Moving down to their outfits, I would like to point something out before we get to the specifics. These 4 sisters are not from a wealthy family yet somehow they have a new dress for every occasion and we never see the same dress worn on more than one sister. This would have been extremely unlikely because of the cotton shortage in the south during the Civil War. On top of that, the film takes place in the North where products like cotton were especially scarce. How many dresses you had was a sign of how much cotton fabric you could afford, so the March girls realistically would’ve had about 4 or 5 dresses that they would rotate between one another. Something impressive that the movie accurately portrayed however, was the color of Meg’s scarf. She was wearing a bright green one, which seems out of place at first glance next to her muted outfit, but actually brings some interesting historical accuracy to her look. In the 1850s, only a few years prior to the start of this film’s setting, the first synthetic dyes produced on an industrial scale were introduced. Colors such as royal blues, bright purples, and the bright green of Meg’s scarf were now available to common people. Good attention to detail, guys.
Next, I want to address something really important: the silhouette. Back when women wore dresses every day, decades of fashion were characterized by their silhouettes. In the 1860s, the silhouette included rounded shoulders, a narrow waist, and very full skirts. This look was achieved by wearing a corset and a crinoline under your dress. They were worn as evening wear and casual wear no matter what social class you held. So why don’t we see any crinolines in these outfits? The March girls all have rather slim silhouettes for the time period, which would have been seen as very unfashionable and unsophisticated in their society. Next, we need to address the time jump to the early 1870s, when the girls are all grown up. Why do they all of a sudden have crinolines now? It makes very little sense that when we jump about 8 years into the future, everyone is just now adopting the 1860s silhouette of a narrow waist and a full skirt, along with a low bun. By the late 1860s and early 1870s, that style was no longer fashionable. Just about everyone switched to a much slimmer silhouette as well as high updos rather than low ones. I’m especially disappointed in Amy because she lived in Paris (the fashion capital of the world) at this time with her wealthy aunt, and would’ve been wearing the newest trends. This was an opportunity for the filmmakers to show how much time had passed when they kept jumping forward and backward in time. People who saw the film knowing nothing about the story prior to viewing it said that it was very confusing trying to figure out what was a flashback and what wasn’t. “Costume accuracy would’ve definitely helped with this”, says fashion expert Micarah Tewers.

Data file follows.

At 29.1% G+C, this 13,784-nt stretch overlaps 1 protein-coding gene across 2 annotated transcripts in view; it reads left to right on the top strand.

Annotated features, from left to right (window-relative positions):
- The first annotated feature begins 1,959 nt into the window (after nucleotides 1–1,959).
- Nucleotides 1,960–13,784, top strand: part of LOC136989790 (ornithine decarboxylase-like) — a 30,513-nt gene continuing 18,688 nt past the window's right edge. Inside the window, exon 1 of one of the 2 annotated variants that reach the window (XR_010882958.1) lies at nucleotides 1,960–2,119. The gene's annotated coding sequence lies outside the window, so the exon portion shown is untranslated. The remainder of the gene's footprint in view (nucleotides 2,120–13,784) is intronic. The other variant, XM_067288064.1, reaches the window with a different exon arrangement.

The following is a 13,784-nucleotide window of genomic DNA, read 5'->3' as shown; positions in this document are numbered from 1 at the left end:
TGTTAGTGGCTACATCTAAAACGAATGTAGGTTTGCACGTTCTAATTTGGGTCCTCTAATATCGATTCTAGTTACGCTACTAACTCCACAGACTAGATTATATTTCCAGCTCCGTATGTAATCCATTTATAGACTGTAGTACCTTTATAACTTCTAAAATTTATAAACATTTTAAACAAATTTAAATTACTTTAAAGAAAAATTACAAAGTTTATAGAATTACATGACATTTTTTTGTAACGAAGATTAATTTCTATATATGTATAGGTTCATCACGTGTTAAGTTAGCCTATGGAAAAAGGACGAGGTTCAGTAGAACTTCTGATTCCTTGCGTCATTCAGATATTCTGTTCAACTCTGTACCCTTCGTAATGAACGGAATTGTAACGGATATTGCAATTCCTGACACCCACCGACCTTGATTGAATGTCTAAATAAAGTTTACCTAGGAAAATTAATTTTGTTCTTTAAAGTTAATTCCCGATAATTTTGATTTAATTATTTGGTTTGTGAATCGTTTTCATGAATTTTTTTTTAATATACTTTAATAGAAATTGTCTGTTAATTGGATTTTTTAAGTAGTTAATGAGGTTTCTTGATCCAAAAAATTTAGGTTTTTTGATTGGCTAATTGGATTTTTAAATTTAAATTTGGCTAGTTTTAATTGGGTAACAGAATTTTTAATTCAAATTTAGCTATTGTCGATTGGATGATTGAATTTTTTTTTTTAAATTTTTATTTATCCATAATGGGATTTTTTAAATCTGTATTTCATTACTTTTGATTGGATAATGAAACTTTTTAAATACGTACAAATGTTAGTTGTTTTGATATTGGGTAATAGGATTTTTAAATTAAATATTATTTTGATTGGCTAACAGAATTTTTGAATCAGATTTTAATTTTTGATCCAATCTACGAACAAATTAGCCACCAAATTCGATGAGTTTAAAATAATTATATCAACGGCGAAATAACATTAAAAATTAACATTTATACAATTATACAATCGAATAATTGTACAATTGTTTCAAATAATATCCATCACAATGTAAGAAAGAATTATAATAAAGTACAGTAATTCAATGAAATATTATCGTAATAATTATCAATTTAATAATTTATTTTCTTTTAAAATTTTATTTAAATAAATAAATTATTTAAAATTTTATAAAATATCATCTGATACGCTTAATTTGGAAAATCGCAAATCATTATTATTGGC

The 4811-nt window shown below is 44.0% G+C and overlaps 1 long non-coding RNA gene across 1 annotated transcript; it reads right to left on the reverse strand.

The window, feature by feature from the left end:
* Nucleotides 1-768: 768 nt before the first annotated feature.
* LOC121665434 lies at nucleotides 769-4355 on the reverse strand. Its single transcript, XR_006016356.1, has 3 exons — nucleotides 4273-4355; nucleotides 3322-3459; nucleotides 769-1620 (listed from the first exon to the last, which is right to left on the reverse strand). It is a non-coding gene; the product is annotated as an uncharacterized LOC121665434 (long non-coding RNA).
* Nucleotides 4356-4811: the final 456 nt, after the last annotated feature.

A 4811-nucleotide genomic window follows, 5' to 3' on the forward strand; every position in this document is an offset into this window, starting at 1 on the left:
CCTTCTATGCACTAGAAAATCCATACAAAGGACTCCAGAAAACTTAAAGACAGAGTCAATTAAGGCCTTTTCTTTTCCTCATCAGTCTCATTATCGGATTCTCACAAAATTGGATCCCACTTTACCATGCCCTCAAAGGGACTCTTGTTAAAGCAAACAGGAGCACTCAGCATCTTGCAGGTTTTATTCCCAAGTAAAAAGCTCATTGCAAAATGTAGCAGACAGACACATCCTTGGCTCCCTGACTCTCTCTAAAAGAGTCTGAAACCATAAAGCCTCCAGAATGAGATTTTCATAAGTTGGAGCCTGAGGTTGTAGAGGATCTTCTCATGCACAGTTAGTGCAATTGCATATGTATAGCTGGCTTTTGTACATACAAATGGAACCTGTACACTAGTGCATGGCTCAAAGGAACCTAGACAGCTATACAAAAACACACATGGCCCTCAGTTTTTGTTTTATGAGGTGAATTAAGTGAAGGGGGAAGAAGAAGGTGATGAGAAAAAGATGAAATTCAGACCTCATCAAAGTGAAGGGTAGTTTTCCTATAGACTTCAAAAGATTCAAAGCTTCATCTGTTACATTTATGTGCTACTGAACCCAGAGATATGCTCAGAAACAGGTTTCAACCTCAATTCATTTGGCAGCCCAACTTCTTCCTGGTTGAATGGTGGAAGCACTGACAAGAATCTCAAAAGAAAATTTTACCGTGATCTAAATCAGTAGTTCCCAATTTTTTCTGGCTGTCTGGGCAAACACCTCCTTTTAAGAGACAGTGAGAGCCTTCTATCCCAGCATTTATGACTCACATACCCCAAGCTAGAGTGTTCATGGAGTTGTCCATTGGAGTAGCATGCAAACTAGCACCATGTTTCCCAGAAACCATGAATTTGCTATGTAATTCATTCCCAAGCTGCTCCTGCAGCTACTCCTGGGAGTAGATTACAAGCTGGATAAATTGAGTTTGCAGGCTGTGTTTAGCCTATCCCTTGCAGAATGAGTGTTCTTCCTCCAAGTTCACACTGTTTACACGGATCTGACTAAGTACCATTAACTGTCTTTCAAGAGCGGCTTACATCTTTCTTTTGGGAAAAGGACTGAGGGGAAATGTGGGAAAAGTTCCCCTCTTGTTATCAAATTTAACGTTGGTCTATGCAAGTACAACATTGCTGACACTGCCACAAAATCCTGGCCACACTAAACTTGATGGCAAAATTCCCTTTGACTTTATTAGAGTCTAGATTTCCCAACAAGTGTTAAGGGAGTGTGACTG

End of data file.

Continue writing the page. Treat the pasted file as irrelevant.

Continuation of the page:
Here’s my biggest problem with the costumes: Let’s direct our attention to what Amy is wearing on her feet. In this particular shot, she is wearing UGGs. Keep in mind that UGG boots were not invented until about 120 years after this movie is set. So it is unrealistic for Amy to have worn those shoes. If she were wearing accurate shoes, they would’ve most likely been made of leather and would have laced along the front or the side.
The poor research done on these costumes does not take away the fact that Little Women was a masterpiece in all other departments. Again, Micarah Tewers summed it up perfectly when she said, “It is a little disappointing though, that the film won an Oscar for the costume design, taking away the award for more deserving films, such as JoJo Rabbit, and Joker who had excellent costume designs.” If you want more information on this topic, I highly recommend the YouTube videos by Micarah Tewers and Bernadette Banner on Little Women (2019), as I got a lot of my information from their videos.
Chloe Stefani ’24, Contributing Writer